Opinion: Justice Alito’s Careless Comments on Prince Harry and Boris Johnson

In the opening of a sobering speech about the need to protect religious freedom, Alito mocked foreign leaders who criticized the controversial decision he authored in Dobbs v. Jackson, which ended federal abortion rights. last month.

He then told his audience of mostly friendly law professors on a vacation in Rome, “It is my honor to write this term, I think, the sole decision of the Supreme Court. in the history of that institution has been criticized by a whole host of foreign leaders who feel perfectly fine to comment on American law…”

“One of these is former Prime Minister Boris Johnson,” Alito said before pausing for comedy. “But he paid the price,” he continued, in reference to Johnson’s resignation in the first day of this month.

No doubt emboldened by the scattered laughter and light applause inspired by Boris Johnson’s sniper shot, Alito then continued with a completely baseless comment. “But what really hurt me, what really hurt me, was when the Duke of Sussex addressed the United Nations and seemed to compare the decision, who may not be named, to the attack. of Russia into Ukraine.”

Comments Ukraine suggest There was an uncomfortable silence, which seemed to indicate that the audience was confused as to whether the story was meant to be humorous or merely a reflection of Alito’s seemingly low opinion of Prince Harry, the Duke of Sussex.
Samuel Alito mocked foreign critics for the repeal of the Roe v.  Wade in Rome on religious freedom

Alito’s comments about the Prime Minister and the Duke of Sussex do not sit well with any Supreme Court Justice speaking abroad or for that matter, even in the United States. Courts often refuse to rule on matters relating to foreign policy because the Constitution typically leaves these matters solely to the president, with occasional advice and consent from Congress. The Constitution makes no mention of itinerant Supreme Court Justices attacking foreign leaders who disagree with the court’s statements.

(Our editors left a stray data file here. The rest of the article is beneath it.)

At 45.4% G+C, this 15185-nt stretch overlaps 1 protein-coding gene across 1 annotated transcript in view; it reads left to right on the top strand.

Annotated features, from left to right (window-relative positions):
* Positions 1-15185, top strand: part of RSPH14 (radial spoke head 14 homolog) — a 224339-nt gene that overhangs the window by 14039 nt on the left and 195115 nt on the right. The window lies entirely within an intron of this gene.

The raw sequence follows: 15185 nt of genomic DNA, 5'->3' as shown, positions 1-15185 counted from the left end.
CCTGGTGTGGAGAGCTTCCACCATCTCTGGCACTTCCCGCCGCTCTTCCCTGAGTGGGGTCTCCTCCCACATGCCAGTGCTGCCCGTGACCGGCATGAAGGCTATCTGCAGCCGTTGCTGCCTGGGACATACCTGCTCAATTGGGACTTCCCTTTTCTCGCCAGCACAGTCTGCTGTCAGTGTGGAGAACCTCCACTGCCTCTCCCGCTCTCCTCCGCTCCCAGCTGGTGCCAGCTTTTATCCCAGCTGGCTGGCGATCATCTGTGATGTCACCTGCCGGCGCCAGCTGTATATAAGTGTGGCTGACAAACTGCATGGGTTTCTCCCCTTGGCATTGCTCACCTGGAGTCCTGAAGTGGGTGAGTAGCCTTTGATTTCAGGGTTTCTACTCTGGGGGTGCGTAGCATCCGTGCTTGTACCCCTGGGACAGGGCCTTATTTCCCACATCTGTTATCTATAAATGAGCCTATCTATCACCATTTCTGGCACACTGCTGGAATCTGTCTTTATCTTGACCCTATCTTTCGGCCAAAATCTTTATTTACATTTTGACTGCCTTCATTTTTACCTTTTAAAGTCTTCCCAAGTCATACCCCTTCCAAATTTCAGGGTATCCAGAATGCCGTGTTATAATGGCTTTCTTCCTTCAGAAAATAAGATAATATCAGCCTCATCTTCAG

This is a critical moment for the Supreme Court’s reputation and stability, in the face of considerable anger among many Americans regarding the reversal of Roe v. Wade after 49 years. There have been “court packing” proposals supported by many in Congress. Both House Speaker Nancy Pelosi and President Joe Biden have suggestions a commission to research ideas. The proposal would increase the number of Supreme Court justices, thereby undermining the power of the court’s current conservatives.

With his speech in Rome, Alito proved that he was not Antonin Scalia, whose wit and grace in public appearances impressed many, including those who disagreed. with his conservative politics.

A lot of Americans must have been surprised that Alito or any other Supreme Court justice would be allowed to comment publicly on a recent Supreme Court decision. The congressional televised hearings involving nominees appointed to the Supreme Court have taught Americans that they will always refuse or deflect direct answers regarding any any matter that may be brought before the court.

His own confirmation hearing in 2006, Alito deflected the question about Roe v Wade with a version of the answer given by many other conservative candidates before the court saying the decision was “an important precedent for the Court.” Supreme Court” and “it’s been in the books for a long time. time.” This answer was later supplemented by a comment by Alito suggesting that he would not pre-commit his position in future cases because he did not want any litigants to believe that he decided on a case without hearing the truth first.

Many Americans were probably shocked to hear a Supreme Court judge give a public address of any kind. Although judges occasionally give public statements, they are usually very careful to avoid any discussion of issues related to pending or impending cases. . And abortion-related issues are always on the radar of federal courts across the country during their journey to the Supreme Court. The Dobbs v. Jackson case will not end litigation regarding the nuances of abortion-related laws across the country.

Public trust in the court does not require judges to avoid all speech, but it does require them to be reasonable and discreet on the topics of their choice. Alito demonstrated extremely poor judgment when discussing the Roe v. Wade abroad, even in jest, while abortion-related cases are pending in the United States. Discussions concerning this important issue by Supreme Court justices should take place in the open and public courtrooms of the United States rather than before a private group in the auditorium of a foreign country. .

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